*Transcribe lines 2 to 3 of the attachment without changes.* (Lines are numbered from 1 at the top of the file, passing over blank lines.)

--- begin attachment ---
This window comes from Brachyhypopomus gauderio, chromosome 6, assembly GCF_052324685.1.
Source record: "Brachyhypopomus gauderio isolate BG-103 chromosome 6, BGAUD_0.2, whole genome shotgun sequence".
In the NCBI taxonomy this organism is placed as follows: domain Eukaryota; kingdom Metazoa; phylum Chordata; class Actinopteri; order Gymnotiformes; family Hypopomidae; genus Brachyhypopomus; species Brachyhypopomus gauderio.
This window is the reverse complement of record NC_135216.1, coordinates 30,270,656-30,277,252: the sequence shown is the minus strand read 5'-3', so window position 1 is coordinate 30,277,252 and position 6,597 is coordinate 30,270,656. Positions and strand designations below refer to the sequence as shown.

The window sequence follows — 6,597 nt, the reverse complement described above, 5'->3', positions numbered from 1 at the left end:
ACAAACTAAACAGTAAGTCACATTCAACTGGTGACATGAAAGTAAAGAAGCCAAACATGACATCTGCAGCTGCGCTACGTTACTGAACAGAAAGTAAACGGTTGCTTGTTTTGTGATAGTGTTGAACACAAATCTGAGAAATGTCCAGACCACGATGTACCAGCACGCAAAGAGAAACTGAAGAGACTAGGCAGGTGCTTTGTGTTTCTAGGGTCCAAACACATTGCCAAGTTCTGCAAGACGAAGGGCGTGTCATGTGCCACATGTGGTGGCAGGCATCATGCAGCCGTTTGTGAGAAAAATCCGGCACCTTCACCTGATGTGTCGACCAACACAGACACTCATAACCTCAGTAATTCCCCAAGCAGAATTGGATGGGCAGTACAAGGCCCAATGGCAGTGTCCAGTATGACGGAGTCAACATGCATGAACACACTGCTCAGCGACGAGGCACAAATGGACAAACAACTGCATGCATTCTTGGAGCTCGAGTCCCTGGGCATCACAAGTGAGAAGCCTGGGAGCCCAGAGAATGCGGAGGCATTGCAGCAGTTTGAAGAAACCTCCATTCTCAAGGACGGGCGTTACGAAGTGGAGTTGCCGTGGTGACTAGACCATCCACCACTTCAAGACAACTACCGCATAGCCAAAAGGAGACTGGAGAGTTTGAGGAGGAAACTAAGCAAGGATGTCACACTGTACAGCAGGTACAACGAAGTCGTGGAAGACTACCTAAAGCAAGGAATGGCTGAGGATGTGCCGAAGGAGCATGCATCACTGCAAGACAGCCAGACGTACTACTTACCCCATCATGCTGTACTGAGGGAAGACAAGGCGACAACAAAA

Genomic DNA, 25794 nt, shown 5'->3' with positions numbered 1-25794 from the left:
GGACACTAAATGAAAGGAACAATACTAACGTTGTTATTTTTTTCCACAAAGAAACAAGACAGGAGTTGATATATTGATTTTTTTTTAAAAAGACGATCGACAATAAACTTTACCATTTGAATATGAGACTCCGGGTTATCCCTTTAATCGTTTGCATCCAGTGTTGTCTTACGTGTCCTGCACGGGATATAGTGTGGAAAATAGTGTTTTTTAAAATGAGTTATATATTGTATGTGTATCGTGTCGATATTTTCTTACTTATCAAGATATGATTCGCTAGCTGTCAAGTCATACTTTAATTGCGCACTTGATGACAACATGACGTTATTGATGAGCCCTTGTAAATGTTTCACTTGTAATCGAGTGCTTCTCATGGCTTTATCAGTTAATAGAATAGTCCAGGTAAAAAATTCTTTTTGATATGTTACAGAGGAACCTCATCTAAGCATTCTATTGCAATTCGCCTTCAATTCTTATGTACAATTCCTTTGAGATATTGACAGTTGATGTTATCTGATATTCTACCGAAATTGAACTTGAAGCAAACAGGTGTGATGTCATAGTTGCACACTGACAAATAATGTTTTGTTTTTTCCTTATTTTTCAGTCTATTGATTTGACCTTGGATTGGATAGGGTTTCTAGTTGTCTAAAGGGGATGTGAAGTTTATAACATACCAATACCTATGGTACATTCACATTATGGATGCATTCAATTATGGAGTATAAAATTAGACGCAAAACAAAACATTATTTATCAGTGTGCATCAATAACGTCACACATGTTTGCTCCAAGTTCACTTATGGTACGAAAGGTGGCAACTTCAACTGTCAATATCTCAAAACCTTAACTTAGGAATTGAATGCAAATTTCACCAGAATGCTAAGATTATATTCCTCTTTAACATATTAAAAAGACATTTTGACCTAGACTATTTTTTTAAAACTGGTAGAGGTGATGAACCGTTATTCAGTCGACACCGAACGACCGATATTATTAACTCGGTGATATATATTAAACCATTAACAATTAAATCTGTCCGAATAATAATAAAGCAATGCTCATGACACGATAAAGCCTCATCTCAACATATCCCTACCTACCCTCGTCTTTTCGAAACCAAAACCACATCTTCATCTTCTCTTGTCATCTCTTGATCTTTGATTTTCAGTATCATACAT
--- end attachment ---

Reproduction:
Source record: "Brachyhypopomus gauderio isolate BG-103 chromosome 6, BGAUD_0.2, whole genome shotgun sequence".
In the NCBI taxonomy this organism is placed as follows: domain Eukaryota; kingdom Metazoa; phylum Chordata; class Actinopteri; order Gymnotiformes; family Hypopomidae; genus Brachyhypopomus; species Brachyhypopomus gauderio.